The origin of cold sores may have been discovered - researchers University of Cambridge
The current form of cold sores arose about 5,000 years ago, say researchers. At the same time, kissing became more common.
THE SPREAD OF COLD SORES may have started from kissing during the Bronze Age, according to a study by the University of Cambridge.
The HSV-1 virus that causes cold sores is currently carried by about 3.7 billion people worldwide, according to the world health organization WHO.
Now researchers at the University of Cambridge have found that the HSV-1 strain of the herpes virus probably arose during the huge human migration from Eurasia to Europe around 5,000 years ago.
Migration led to population density, which increased infections and brought new "cultural practices" such as kissing.
The study was published Wednesday in Science Advances. BBC and Helsingin Sanomat have reported on the matter, for example.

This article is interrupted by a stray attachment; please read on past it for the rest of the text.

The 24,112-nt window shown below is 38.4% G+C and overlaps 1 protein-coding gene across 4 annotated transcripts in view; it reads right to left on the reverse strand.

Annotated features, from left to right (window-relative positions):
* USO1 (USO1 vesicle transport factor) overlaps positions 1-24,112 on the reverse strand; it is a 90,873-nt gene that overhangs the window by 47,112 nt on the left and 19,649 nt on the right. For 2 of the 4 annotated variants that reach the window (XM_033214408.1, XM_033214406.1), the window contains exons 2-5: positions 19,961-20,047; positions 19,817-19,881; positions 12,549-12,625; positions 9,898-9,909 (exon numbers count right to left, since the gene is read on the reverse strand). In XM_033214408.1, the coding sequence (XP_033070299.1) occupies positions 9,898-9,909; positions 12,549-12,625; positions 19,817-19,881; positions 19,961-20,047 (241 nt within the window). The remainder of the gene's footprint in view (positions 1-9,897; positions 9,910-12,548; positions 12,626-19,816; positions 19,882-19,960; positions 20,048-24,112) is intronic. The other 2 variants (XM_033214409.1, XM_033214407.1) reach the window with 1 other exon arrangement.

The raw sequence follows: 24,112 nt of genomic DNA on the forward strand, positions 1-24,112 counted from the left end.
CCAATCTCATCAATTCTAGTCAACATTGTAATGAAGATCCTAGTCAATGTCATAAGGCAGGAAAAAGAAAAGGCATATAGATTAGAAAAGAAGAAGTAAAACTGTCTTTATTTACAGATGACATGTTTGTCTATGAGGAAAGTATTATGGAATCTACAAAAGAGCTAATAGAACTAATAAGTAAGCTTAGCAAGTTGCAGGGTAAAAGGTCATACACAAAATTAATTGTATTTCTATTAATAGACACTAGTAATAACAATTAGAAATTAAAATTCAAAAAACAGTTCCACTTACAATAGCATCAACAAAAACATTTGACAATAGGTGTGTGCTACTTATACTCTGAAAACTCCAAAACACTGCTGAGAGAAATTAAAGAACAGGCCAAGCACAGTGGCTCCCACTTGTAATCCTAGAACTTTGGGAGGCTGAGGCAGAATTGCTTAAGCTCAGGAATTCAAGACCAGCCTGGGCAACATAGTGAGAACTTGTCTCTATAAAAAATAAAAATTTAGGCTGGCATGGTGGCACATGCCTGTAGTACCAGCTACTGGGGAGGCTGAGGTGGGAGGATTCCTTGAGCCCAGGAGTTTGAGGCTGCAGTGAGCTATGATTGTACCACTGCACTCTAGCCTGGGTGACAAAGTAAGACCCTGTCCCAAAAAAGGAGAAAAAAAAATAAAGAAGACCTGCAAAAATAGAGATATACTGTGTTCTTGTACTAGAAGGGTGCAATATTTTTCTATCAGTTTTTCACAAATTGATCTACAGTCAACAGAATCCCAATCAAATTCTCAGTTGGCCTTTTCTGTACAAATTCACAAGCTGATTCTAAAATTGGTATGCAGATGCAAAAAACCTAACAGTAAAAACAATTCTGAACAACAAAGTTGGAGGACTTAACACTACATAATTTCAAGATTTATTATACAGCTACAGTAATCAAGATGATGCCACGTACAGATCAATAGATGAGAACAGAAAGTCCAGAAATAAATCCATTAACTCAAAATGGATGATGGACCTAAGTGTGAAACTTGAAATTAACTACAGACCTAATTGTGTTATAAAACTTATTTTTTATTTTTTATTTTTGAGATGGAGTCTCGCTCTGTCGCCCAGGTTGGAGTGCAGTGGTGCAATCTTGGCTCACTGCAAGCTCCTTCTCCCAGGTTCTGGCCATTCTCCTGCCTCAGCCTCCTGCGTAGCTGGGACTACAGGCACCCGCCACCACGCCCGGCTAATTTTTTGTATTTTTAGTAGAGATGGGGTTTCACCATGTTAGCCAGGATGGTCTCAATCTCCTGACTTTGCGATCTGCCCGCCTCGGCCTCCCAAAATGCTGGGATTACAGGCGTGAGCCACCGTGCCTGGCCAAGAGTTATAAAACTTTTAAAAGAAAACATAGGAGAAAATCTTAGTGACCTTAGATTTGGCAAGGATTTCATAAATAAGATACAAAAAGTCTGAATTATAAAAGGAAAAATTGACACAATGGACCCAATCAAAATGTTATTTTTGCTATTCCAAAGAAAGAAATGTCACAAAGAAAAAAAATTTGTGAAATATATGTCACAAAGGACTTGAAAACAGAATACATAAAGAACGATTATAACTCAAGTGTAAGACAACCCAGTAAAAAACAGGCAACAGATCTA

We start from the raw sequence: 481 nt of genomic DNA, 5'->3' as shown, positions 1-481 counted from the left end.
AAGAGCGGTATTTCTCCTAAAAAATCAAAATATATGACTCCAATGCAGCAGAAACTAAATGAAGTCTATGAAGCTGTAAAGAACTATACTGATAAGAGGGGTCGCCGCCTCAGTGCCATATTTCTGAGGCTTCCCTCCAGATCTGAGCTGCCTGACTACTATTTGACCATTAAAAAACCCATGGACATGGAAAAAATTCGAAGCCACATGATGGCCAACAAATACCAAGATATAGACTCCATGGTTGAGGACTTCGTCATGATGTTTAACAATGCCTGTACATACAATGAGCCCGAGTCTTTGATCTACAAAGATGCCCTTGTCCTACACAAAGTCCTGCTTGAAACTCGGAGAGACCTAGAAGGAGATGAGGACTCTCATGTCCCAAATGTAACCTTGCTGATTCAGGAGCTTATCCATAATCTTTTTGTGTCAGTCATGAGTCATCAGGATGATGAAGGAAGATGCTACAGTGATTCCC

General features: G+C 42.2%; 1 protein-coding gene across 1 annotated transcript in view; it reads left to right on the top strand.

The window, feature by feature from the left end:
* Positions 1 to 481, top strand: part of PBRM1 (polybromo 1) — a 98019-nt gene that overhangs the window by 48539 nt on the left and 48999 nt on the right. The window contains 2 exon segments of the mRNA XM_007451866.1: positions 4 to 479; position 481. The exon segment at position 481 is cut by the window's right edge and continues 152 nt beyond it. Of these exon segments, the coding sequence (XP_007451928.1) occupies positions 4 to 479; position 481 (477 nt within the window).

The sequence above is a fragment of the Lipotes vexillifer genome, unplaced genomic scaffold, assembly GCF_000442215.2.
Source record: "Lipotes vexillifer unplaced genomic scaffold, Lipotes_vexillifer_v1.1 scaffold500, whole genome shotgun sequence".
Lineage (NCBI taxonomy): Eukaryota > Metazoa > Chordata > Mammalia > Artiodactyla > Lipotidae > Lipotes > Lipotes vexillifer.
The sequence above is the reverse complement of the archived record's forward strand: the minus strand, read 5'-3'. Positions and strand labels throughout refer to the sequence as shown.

ACCORDING TO THE BBC, THE genetic information about cold sores only went back to 1925, although there are historical records of herpes from ancient times.
Researchers have now found four samples of human remains dating back a thousand years.
The research team screened DNA from the teeth of these human remains. This is how the researchers found four people who were carrying the HSV-1 virus when they died. By studying the genetics of these four people, the team was able to develop an estimate of the timeline of the virus' development.
ACCORDING TO THE TEAM of researchers, the earliest known kiss originates from South Asia and has been found in an inscription from the Bronze Age.
At that time, herpes was passed on from parent to child. According to researchers, kissing between romantic partners may have created an entirely new way for herpes to spread.
Christiana Scheib from the University of Cambridge, who was part of the research group, says that the modern form of cold sores displaced earlier forms 5,000 years ago.
- Every primate species has some form of herpes, so we assume that herpes has been among us since our own species left Africa, he says to the BBC.